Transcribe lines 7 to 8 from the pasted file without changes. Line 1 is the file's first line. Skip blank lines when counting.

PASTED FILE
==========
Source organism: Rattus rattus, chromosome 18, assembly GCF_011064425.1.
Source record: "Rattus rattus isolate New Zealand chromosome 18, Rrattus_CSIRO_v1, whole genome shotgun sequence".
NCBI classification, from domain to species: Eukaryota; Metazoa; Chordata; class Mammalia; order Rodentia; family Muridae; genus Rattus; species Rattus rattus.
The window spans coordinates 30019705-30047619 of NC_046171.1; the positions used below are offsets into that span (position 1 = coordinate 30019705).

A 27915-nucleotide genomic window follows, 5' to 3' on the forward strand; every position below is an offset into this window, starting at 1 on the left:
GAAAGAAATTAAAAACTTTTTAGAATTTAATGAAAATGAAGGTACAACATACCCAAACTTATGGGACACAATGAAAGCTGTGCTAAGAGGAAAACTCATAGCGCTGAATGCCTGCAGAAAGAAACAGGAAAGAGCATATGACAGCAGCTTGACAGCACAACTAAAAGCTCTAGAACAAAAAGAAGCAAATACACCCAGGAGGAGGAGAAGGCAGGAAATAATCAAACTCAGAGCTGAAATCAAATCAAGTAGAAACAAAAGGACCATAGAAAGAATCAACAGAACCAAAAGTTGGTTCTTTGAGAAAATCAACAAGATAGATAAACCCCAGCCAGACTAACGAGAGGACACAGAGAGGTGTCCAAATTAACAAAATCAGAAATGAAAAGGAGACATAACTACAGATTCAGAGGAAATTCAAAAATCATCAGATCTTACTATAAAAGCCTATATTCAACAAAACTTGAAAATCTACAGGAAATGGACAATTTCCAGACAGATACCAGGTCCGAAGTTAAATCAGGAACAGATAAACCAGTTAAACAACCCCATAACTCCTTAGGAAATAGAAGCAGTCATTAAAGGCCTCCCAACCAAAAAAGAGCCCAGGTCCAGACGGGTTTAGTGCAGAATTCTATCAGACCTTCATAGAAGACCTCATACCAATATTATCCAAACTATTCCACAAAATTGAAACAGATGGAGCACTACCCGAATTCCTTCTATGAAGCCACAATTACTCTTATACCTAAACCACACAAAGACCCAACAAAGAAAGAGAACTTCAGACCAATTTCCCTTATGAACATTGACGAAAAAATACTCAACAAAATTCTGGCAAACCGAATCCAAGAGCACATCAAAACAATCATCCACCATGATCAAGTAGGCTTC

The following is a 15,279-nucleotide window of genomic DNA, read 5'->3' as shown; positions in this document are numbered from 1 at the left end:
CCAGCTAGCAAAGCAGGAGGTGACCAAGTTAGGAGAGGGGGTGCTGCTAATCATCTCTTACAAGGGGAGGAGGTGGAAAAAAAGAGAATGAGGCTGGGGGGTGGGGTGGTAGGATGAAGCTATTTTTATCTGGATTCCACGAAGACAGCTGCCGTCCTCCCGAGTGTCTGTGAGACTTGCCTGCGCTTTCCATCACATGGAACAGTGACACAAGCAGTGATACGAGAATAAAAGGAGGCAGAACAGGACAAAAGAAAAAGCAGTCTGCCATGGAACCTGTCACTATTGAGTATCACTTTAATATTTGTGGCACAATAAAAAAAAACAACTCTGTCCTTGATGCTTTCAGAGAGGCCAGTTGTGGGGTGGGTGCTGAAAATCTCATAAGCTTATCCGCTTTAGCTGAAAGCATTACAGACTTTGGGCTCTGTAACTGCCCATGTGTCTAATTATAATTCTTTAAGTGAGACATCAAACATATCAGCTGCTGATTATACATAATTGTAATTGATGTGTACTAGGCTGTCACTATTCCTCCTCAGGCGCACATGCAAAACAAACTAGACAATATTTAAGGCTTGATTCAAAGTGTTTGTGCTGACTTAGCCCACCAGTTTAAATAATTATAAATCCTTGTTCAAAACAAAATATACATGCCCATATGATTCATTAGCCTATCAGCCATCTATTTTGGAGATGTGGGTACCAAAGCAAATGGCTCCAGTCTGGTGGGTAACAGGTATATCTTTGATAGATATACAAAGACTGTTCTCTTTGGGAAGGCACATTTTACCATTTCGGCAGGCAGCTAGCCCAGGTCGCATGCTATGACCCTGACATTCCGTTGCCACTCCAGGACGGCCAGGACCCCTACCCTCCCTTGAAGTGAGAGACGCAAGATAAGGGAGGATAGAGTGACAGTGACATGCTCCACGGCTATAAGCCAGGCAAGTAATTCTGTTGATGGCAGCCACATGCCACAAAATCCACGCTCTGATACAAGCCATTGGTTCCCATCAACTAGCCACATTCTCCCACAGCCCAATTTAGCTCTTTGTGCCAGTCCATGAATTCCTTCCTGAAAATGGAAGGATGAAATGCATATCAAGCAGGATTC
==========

The following is a 15,279-nucleotide window of genomic DNA, read 5'->3' as shown; positions in this document are numbered from 1 at the left end:
CCAGCTAGCAAAGCAGGAGGTGACCAAGTTAGGAGAGGGGGTGCTGCTAATCATCTCTTACAAGGGGAGGAGGTGGAAAAAAAGAGAATGAGGCTGGGGGGTGGGGTGGTAGGATGAAGCTATTTTTATCTGGATTCCACGAAGACAGCTGCCGTCCTCCCGAGTGTCTGTGAGACTTGCCTGCGCTTTCCATCACATGGAACAGTGACACAAGCAGTGATACGAGAATAAAAGGAGGCAGAACAGGACAAAAGAAAAAGCAGTCTGCCATGGAACCTGTCACTATTGAGTATCACTTTAATATTTGTGGCACAATAAAAAAAAACAACTCTGTCCTTGATGCTTTCAGAGAGGCCAGTTGTGGGGTGGGTGCTGAAAATCTCATAAGCTTATCCGCTTTAGCTGAAAGCATTACAGACTTTGGGCTCTGTAACTGCCCATGTGTCTAATTATAATTCTTTAAGTGAGACATCAAACATATCAGCTGCTGATTATACATAATTGTAATTGATGTGTACTAGGCTGTCACTATTCCTCCTCAGGCGCACATGCAAAACAAACTAGACAATATTTAAGGCTTGATTCAAAGTGTTTGTGCTGACTTAGCCCACCAGTTTAAATAATTATAAATCCTTGTTCAAAACAAAATATACATGCCCATATGATTCATTAGCCTATCAGCCATCTATTTTGGAGATGTGGGTACCAAAGCAAATGGCTCCAGTCTGGTGGGTAACAGGTATATCTTTGATAGATATACAAAGACTGTTCTCTTTGGGAAGGCACATTTTACCATTTCGGCAGGCAGCTAGCCCAGGTCGCATGCTATGACCCTGACATTCCGTTGCCACTCCAGGACGGCCAGGACCCCTACCCTCCCTTGAAGTGAGAGACGCAAGATAAGGGAGGATAGAGTGACAGTGACATGCTCCACGGCTATAAGCCAGGCAAGTAATTCTGTTGATGGCAGCCACATGCCACAAAATCCACGCTCTGATACAAGCCATTGGTTCCCATCAACTAGCCACATTCTCCCACAGCCCAATTTAGCTCTTTGTGCCAGTCCATGAATTCCTTCCTGAAAATGGAAGGATGAAATGCATATCAAGCAGGATTC